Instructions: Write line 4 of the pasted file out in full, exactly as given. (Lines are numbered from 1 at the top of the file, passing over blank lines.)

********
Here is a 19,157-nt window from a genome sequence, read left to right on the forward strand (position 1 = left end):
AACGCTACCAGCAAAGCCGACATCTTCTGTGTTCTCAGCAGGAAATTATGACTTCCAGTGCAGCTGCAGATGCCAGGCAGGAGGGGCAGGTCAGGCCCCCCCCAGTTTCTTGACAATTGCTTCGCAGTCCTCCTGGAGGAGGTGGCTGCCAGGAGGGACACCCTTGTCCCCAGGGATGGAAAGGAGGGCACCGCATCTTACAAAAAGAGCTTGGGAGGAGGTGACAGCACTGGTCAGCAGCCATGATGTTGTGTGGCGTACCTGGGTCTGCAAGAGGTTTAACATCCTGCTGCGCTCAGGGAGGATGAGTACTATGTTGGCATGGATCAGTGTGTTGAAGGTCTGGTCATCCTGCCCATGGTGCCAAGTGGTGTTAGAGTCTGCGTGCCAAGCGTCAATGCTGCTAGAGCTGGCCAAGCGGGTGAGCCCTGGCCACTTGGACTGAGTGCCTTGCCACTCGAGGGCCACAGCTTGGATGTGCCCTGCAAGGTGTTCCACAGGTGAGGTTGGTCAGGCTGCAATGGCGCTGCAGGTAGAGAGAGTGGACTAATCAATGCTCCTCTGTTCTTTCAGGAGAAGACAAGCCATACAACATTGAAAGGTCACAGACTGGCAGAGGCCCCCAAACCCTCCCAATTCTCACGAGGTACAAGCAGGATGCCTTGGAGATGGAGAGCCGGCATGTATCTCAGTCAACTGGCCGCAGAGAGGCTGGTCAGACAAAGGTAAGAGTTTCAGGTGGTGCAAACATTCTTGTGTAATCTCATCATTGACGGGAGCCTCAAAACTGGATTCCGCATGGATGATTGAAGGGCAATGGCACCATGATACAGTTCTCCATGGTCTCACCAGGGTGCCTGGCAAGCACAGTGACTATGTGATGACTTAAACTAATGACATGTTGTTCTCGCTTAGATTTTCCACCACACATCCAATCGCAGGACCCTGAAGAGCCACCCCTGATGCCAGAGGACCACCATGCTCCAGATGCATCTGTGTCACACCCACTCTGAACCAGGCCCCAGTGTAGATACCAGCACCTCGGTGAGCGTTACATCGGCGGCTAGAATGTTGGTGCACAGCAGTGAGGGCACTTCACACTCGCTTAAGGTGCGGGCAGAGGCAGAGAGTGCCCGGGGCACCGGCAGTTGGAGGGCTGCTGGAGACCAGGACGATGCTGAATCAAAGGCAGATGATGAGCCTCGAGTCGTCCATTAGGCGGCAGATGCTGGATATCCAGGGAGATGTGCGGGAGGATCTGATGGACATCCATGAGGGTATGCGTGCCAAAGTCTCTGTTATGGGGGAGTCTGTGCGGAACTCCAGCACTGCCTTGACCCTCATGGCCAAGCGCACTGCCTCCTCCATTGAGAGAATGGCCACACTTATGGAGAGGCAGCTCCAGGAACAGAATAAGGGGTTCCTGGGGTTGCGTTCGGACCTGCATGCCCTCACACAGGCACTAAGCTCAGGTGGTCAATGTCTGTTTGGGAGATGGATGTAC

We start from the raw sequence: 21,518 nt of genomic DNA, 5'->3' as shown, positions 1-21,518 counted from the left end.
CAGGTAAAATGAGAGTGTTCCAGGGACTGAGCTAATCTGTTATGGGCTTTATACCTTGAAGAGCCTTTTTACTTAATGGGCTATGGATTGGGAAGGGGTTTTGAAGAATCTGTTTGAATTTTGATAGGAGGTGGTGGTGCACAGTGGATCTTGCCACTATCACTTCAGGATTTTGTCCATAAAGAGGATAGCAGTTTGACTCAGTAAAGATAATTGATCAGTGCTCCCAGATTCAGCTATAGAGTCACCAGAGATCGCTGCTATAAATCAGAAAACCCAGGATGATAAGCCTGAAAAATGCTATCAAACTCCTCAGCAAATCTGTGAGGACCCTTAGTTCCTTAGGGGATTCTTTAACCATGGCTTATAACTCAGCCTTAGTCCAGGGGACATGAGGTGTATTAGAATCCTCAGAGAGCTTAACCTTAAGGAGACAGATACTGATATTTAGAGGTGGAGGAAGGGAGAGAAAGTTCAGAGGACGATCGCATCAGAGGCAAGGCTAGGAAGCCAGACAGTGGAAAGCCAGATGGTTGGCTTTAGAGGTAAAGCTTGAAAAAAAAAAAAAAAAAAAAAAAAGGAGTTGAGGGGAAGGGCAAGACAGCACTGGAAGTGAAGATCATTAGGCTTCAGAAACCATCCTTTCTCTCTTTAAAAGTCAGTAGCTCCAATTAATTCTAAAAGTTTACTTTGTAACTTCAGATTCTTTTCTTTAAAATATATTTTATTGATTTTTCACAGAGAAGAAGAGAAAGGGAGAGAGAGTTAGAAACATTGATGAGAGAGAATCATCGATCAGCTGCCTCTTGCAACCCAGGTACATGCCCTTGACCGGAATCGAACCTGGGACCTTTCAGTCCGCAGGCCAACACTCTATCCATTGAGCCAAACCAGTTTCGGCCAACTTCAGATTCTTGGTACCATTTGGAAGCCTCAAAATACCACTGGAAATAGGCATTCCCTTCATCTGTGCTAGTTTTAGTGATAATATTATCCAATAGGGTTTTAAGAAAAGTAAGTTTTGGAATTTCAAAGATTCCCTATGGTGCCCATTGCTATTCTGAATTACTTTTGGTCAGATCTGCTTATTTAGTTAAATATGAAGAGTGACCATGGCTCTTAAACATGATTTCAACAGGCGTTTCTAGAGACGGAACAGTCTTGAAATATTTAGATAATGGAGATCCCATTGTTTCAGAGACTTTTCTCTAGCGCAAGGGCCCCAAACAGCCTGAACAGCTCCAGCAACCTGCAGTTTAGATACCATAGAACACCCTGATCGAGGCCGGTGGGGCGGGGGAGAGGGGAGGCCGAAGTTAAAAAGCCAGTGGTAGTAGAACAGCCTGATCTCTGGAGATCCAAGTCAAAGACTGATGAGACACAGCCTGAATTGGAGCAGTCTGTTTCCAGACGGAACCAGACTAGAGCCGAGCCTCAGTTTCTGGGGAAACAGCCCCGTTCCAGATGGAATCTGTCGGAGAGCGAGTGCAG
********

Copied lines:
CAGGTAAAATGAGAGTGTTCCAGGGACTGAGCTAATCTGTTATGGGCTTTATACCTTGAAGAGCCTTTTTACTTAATGGGCTATGGATTGGGAAGGGGTTTTGAAGAATCTGTTTGAATTTTGATAGGAGGTGGTGGTGCACAGTGGATCTTGCCACTATCACTTCAGGATTTTGTCCATAAAGAGGATAGCAGTTTGACTCAGTAAAGATAATTGATCAGTGCTCCCAGATTCAGCTATAGAGTCACCAGAGATCGCTGCTATAAATCAGAAAACCCAGGATGATAAGCCTGAAAAATGCTATCAAACTCCTCAGCAAATCTGTGAGGACCCTTAGTTCCTTAGGGGATTCTTTAACCATGGCTTATAACTCAGCCTTAGTCCAGGGGACATGAGGTGTATTAGAATCCTCAGAGAGCTTAACCTTAAGGAGACAGATACTGATATTTAGAGGTGGAGGAAGGGAGAGAAAGTTCAGAGGACGATCGCATCAGAGGCAAGGCTAGGAAGCCAGACAGTGGAAAGCCAGATGGTTGGCTTTAGAGGTAAAGCTTGAAAAAAAAAAAAAAAAAAAAAAAAGGAGTTGAGGGGAAGGGCAAGACAGCACTGGAAGTGAAGATCATTAGGCTTCAGAAACCATCCTTTCTCTCTTTAAAAGTCAGTAGCTCCAATTAATTCTAAAAGTTTACTTTGTAACTTCAGATTCTTTTCTTTAAAATATATTTTATTGATTTTTCACAGAGAAGAAGAGAAAGGGAGAGAGAGTTAGAAACATTGATGAGAGAGAATCATCGATCAGCTGCCTCTTGCAACCCAGGTACATGCCCTTGACCGGAATCGAACCTGGGACCTTTCAGTCCGCAGGCCAACACTCTATCCATTGAGCCAAACCAGTTTCGGCCAACTTCAGATTCTTGGTACCATTTGGAAGCCTCAAAATACCACTGGAAATAGGCATTCCCTTCATCTGTGCTAGTTTTAGTGATAATATTATCCAATAGGGTTTTAAGAAAAGTAAGTTTTGGAATTTCAAAGATTCCCTATGGTGCCCATTGCTATTCTGAATTACTTTTGGTCAGATCTGCTTATTTAGTTAAATATGAAGAGTGACCATGGCTCTTAAACATGATTTCAACAGGCGTTTCTAGAGACGGAACAGTCTTGAAATATTTAGATAATGGAGATCCCATTGTTTCAGAGACTTTTCTCTAGCGCAAGGGCCCCAAACAGCCTGAACAGCTCCAGCAACCTGCAGTTTAGATACCATAGAACACCCTGATCGAGGCCGGTGGGGCGGGGGAGAGGGGAGGCCGAAGTTAAAAAGCCAGTGGTAGTAGAACAGCCTGATCTCTGGAGATCCAAGTCAAAGACTGATGAGACACAGCCTGAATTGGAGCAGTCTGTTTCCAGACGGAACCAGACTAGAGCCGAGCCTCAGTTTCTGGGGAAACAGCCCCGTTCCAGATGGAATCTGTCGGAGAGCGAGTGCAG